The focus of the activity was to highlight how parents can support their children’s learning and wellbeing in the home by spending time talking and playing with their children. Strong family bonds and good lines of communication are essential when living on the settlement. Gender-based violence (often against young girls) and child protection  are two big issues. Where children are confident to share their experiences, worries and concerns with their parents, the appropriate reporting and action can take place so that safety and support is offered.  Many refugee women are head of their household and look after their own children as well as acting as guardians to others who arrive on the settlement unaccompanied.  They have a heavy schedule of work including the collection of firewood, cooking, cleaning, childcare and more. So I was delighted women had spared the time to come to the activity and many men were also present.

One of the activities all participants enjoyed was a call and response voice warm-up using made up words. (Genius idea as no interpretation was required!) Fortunately, through lots of practice, I can sing this one in tune and the huge crowds sang back. My aim was to illustrate the joy that singing in the home can bring to parents and children. It was a pleasure to hear the women ululating when the activity came to a close. During the feedback session, one group of men wanted to share with me one of the singing games from their childhood which involved passing five stones around the group. Such a thrill to watch. I only wish I’d had the wit to video them in action. But all I have is a photo.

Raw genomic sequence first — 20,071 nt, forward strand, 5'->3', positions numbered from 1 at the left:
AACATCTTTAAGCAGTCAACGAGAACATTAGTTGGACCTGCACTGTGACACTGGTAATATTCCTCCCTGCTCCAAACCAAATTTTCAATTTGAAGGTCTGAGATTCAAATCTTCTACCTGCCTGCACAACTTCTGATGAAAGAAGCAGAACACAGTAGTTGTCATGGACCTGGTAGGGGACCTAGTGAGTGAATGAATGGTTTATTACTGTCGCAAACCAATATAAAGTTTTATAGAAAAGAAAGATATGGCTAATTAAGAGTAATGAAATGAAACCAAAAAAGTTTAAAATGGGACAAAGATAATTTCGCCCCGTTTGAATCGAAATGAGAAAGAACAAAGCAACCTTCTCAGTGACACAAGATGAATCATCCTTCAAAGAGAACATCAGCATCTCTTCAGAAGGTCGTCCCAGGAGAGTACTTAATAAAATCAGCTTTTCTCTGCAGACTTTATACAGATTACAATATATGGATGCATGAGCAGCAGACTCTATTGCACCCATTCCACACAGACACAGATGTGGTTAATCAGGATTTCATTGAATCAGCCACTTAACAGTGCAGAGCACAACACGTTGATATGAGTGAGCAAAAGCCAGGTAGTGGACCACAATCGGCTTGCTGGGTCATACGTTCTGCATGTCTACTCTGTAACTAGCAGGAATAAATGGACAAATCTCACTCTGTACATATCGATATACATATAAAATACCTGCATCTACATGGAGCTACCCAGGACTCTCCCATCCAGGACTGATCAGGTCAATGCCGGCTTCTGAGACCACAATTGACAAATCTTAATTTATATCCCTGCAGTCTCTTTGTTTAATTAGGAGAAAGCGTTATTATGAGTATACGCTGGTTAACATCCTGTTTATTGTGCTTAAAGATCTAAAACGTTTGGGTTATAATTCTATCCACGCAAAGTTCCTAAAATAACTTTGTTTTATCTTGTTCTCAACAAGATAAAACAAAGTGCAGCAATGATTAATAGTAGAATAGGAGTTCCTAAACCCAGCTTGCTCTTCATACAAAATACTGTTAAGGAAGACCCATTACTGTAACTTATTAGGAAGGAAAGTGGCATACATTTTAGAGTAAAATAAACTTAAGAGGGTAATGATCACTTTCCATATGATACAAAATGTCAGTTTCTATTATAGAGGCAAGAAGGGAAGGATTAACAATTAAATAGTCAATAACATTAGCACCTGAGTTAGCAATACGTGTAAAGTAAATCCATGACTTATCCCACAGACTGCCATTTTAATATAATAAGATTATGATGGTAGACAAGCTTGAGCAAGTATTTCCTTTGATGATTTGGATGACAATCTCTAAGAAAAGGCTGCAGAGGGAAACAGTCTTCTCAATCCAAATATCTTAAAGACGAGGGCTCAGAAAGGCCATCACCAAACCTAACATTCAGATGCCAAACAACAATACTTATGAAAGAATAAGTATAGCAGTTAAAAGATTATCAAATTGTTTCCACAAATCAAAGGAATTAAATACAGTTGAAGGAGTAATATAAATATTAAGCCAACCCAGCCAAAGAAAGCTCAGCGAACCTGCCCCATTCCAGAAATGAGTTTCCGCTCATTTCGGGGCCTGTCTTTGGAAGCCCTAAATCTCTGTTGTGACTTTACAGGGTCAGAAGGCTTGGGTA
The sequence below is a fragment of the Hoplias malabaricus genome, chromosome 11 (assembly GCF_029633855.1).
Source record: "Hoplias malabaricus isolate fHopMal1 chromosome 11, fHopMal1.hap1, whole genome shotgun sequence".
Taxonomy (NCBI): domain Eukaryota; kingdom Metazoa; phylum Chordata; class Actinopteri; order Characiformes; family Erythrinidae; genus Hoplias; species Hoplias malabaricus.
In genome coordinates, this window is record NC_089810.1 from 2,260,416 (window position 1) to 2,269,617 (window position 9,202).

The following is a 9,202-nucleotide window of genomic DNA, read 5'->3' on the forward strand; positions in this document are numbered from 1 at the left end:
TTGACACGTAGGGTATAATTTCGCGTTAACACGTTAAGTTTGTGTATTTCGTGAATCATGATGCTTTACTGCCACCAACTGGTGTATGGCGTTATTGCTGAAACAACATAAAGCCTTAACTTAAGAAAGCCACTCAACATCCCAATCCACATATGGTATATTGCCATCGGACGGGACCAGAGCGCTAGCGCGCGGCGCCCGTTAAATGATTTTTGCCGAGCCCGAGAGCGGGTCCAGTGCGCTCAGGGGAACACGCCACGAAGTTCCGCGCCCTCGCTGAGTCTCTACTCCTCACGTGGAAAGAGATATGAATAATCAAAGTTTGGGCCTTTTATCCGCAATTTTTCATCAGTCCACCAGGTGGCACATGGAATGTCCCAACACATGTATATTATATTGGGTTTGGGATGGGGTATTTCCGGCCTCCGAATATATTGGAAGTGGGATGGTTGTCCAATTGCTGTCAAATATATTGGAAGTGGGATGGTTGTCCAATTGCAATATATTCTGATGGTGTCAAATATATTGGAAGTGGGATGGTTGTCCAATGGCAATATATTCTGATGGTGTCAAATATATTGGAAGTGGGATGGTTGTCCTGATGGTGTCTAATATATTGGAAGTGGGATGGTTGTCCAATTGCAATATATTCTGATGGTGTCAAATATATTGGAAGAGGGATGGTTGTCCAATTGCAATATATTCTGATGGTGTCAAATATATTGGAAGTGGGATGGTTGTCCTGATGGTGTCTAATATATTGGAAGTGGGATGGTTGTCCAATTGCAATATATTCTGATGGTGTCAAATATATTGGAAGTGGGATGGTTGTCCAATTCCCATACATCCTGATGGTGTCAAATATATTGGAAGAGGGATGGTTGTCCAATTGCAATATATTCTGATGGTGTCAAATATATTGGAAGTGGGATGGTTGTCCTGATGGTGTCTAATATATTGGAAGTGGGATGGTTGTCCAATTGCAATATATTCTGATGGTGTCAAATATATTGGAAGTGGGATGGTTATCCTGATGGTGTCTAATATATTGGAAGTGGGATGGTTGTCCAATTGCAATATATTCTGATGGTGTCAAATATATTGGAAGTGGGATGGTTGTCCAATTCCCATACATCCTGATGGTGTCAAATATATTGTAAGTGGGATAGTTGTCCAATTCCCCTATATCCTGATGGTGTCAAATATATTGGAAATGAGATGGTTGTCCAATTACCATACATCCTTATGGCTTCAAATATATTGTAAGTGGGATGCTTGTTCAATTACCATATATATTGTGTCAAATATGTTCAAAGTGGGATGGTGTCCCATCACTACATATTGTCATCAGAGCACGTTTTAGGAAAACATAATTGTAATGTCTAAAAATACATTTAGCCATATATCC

For the next two weeks I’m on the VSO Twitter account @VSO_intl sharing my experiences. If you’re on Twitter, please look out for my updates. And, if you fancy tuning into Radio Solent’s BBC Breakfast in Dorset, you can hear me talking about VSO and volunteering at Bidibidi. Click here to find the recording, my interview starts 52 minutes into the show.





5 responses to “A week at Bidibidi

  1. Suzanne Goldring says:

    you are doing wonderful work. Keep it up! xx

  2. jim bates says:

    This is an amazing journal, Gail, and I am so glad you are able to share it with us. You are in my thoughts and prayers. Keep up the great work 🙂

  3. Angela Petch says:

    Really interested to read this. I used to live in Tanzania when I was in my 20s and taught in a little mission school as a volunteer. Keep up the good work and… enjoy the experience! Africa gets under your skin!

  4. Very interesting read, Gail. Also to hear the Radio Solent interview. Excellent work!